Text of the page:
The energy sector and the provision of electricity for South Africa’s population and industries already comprise a complex issue without including the influence of climate change to the equation. This paper presents the tensions between the country’s energy and climate policies and their implications for the region. The author notes that responses to climate change have been informed by the country’s commitments to the United Nations Framework Convention on Climate Change. Nonetheless, the demand for electricity supply will not seemingly decline in the near future, which poses challenges for South Africa’s energy security and development, both of which are mainly tied to coal. Recommendations can be summarised as follows:
government and business need to stop viewing the transition to a low carbon economy as a threat and not an opportunity
the transition to a low carbon economy in South Africa should be pursued concurrently, and not sequentially, with its other fossil fuel based initiatives, which requires integrated energy planning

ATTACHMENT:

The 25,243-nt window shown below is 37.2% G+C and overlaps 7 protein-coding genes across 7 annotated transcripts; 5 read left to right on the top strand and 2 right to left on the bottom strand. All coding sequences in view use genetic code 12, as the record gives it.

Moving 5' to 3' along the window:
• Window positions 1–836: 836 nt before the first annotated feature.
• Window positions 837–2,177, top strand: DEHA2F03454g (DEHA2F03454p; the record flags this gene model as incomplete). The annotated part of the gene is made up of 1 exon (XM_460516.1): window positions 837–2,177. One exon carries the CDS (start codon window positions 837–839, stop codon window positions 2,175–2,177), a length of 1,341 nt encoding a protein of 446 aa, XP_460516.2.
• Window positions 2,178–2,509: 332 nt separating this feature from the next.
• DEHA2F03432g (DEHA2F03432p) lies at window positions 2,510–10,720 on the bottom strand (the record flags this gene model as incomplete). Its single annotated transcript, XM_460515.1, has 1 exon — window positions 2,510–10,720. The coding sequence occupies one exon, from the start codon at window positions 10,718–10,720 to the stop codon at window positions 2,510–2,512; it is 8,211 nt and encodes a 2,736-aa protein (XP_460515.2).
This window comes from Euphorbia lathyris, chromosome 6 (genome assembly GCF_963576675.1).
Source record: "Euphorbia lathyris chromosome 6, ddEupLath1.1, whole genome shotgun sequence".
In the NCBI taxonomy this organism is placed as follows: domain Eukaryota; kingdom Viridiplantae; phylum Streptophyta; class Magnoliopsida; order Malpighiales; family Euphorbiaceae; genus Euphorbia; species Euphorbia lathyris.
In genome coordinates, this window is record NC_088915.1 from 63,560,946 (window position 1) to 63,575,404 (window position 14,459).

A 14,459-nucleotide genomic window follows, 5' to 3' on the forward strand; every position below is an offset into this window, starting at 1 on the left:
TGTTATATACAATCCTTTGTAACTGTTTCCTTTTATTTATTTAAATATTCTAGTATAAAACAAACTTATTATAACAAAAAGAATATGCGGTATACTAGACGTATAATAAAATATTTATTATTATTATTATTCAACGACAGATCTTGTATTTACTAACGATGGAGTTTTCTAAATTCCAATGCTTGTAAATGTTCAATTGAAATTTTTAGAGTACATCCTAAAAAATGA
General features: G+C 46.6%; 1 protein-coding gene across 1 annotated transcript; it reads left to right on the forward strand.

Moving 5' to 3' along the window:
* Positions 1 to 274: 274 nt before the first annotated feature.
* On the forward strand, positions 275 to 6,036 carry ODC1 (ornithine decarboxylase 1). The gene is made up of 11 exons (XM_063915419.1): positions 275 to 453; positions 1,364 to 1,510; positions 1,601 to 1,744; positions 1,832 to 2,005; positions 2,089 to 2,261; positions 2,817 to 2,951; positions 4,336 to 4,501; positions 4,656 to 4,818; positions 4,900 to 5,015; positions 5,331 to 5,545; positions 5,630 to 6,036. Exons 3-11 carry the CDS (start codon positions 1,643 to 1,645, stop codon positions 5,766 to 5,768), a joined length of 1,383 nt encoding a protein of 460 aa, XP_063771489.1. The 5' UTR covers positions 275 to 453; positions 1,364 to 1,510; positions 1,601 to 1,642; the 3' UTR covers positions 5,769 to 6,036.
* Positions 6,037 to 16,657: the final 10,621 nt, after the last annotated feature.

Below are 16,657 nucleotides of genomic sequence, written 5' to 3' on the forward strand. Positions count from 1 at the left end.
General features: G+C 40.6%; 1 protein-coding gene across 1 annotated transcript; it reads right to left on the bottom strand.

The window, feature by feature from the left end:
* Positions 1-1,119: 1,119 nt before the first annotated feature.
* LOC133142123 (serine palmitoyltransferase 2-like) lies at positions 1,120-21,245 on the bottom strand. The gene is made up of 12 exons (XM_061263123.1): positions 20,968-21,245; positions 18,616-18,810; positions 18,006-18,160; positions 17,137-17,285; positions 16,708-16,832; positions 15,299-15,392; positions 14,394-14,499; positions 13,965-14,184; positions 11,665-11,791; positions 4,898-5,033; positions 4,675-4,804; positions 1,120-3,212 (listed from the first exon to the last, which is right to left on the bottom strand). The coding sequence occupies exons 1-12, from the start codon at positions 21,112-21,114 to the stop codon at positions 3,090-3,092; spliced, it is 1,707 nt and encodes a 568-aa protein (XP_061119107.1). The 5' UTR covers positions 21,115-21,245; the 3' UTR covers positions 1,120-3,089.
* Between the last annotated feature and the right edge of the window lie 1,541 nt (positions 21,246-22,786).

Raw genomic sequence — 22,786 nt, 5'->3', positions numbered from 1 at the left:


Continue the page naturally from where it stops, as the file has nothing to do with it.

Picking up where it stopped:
to develop an integrated vision for energy security, the government must address institutional issues, diversification, and the merits and demerits of centralised as opposed to distributed networks
at the domestic level, institutions need to be re-thought to bring the right political levers and players together to conduct whole-system thinking rather than the present fragmented approach
the government must also take into account the opportunities available in neighbouring countries
The document deems that the transition to a low carbon society will provide a platform for the development of a clean tech power generation industry and the creation of green jobs in South Africa.